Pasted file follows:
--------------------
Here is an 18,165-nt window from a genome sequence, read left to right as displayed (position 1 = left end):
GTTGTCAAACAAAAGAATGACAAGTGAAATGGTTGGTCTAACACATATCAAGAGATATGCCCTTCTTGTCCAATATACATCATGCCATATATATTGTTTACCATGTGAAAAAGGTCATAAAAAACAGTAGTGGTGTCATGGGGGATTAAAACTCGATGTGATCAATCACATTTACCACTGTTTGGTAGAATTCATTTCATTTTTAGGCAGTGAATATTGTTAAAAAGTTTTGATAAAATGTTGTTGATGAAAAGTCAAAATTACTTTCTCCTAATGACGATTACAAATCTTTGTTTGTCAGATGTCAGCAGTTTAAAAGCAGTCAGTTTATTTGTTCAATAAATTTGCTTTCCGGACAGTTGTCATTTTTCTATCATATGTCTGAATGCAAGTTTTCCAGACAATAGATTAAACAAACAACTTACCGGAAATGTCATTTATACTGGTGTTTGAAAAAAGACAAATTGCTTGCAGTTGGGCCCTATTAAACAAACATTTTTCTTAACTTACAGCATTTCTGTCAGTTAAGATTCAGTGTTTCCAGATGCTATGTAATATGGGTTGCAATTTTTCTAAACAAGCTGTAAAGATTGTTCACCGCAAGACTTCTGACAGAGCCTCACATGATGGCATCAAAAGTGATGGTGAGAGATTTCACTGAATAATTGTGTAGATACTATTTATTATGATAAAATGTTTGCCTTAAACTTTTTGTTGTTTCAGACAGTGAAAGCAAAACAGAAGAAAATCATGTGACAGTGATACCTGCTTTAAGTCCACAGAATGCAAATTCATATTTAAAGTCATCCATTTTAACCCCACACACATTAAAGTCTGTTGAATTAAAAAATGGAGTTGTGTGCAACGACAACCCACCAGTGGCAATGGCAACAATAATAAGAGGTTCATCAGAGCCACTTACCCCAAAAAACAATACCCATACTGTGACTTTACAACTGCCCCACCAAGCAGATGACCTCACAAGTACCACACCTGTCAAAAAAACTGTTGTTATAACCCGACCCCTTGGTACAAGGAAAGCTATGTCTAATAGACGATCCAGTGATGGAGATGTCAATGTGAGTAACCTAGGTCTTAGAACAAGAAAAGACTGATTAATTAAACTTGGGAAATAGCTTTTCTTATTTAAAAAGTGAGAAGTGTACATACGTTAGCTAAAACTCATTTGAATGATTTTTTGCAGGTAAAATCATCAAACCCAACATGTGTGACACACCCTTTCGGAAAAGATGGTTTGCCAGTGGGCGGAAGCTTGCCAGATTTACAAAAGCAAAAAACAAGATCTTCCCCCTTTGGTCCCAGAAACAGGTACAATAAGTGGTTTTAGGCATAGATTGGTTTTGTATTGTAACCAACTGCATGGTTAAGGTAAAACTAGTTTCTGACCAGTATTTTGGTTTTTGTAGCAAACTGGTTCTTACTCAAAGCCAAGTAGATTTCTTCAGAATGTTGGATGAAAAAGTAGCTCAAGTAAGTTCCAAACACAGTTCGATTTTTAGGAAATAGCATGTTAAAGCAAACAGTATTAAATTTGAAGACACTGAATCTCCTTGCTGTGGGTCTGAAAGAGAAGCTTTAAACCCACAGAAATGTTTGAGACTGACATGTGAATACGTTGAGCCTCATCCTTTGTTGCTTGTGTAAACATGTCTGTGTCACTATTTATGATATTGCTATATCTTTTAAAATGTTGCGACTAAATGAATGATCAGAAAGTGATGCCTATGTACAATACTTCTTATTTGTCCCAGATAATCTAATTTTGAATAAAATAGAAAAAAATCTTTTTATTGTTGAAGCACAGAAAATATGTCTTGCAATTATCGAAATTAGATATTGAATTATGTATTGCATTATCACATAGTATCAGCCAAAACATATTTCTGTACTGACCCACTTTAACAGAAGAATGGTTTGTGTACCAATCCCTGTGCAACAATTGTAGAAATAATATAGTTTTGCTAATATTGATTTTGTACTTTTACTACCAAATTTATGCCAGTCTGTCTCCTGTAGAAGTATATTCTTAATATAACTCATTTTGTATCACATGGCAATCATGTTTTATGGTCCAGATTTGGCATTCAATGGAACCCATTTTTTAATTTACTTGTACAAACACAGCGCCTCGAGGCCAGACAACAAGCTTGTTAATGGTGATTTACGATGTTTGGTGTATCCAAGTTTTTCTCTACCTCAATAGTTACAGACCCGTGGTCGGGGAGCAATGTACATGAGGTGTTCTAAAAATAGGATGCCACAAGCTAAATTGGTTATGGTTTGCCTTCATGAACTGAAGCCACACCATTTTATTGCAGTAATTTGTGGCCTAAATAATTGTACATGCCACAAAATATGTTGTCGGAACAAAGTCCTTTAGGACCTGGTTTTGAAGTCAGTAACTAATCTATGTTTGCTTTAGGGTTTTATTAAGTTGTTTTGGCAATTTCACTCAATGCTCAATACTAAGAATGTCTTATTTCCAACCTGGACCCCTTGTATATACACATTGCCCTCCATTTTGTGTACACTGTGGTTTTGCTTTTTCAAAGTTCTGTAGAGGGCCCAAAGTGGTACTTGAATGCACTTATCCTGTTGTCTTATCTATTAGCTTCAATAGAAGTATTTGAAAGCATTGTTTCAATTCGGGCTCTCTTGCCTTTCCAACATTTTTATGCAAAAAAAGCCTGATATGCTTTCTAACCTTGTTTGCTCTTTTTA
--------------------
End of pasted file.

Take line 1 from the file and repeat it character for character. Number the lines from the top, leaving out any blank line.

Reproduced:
Here is an 18,165-nt window from a genome sequence, read left to right as displayed (position 1 = left end):